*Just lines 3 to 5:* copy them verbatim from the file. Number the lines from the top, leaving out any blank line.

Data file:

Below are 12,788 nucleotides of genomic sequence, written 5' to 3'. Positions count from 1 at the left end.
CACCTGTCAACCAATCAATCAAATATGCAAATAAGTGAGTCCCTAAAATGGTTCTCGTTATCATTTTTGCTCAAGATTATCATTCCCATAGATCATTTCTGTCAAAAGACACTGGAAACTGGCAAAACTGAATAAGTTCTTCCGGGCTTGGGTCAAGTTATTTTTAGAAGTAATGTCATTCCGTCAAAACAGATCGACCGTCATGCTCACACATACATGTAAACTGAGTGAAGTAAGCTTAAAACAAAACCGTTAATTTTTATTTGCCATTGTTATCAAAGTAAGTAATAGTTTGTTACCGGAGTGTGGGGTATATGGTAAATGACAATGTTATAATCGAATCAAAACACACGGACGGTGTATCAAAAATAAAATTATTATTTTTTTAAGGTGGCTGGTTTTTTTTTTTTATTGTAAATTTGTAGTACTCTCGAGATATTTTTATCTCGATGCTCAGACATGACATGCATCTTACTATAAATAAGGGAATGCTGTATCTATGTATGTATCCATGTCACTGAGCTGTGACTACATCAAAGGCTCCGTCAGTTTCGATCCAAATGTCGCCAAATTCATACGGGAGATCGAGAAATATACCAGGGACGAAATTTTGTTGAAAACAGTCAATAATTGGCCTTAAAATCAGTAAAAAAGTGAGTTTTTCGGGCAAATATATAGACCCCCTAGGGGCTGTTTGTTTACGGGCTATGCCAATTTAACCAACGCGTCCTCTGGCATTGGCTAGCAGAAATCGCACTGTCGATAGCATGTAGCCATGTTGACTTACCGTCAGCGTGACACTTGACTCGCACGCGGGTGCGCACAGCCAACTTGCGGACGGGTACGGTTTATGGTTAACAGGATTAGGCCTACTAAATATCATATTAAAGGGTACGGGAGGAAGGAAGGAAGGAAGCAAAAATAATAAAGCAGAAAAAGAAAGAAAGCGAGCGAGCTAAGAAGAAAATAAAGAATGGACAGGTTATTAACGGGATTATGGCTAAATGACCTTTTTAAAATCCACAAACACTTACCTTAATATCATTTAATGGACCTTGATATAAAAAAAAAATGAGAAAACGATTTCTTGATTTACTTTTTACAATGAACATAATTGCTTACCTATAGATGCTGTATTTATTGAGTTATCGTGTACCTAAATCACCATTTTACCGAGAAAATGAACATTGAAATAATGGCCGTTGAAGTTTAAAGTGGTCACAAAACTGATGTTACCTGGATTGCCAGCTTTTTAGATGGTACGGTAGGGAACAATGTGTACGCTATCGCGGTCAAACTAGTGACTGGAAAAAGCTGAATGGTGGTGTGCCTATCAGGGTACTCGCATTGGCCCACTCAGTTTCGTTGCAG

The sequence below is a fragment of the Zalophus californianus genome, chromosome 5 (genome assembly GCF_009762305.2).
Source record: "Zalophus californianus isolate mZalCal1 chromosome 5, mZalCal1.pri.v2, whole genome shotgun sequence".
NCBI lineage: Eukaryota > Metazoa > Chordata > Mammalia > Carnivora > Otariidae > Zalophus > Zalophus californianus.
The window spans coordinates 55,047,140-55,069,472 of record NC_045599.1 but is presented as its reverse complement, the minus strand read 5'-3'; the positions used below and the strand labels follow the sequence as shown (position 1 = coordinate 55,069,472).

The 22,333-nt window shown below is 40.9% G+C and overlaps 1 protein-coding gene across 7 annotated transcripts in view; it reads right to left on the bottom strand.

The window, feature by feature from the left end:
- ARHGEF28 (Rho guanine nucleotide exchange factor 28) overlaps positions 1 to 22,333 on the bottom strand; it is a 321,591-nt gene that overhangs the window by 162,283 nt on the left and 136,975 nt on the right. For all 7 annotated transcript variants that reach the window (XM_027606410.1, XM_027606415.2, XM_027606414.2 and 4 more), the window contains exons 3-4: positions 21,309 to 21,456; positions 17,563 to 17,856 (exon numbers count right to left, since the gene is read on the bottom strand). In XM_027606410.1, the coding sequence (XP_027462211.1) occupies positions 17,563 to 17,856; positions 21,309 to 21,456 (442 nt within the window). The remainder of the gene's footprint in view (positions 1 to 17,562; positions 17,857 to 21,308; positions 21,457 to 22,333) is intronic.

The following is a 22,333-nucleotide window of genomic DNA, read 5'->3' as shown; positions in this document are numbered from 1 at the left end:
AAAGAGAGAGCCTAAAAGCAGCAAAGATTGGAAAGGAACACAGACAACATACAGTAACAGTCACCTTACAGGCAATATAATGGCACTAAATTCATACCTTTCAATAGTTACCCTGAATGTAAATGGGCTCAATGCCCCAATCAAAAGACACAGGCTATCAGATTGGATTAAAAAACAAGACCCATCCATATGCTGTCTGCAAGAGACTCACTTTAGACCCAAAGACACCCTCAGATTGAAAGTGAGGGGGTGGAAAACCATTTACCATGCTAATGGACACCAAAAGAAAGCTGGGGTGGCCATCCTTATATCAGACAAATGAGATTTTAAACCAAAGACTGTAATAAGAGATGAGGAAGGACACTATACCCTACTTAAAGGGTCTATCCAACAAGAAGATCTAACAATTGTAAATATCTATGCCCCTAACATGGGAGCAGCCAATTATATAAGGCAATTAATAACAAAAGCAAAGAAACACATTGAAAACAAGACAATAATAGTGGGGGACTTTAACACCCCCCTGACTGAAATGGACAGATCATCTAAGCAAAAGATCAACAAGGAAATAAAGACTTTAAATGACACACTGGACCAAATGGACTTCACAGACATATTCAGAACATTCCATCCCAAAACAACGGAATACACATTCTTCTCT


The sequence below is a fragment of the Zalophus californianus genome, chromosome 5 (genome assembly GCF_009762305.2).
Source record: "Zalophus californianus isolate mZalCal1 chromosome 5, mZalCal1.pri.v2, whole genome shotgun sequence".
NCBI lineage: Eukaryota > Metazoa > Chordata > Mammalia > Carnivora > Otariidae > Zalophus > Zalophus californianus.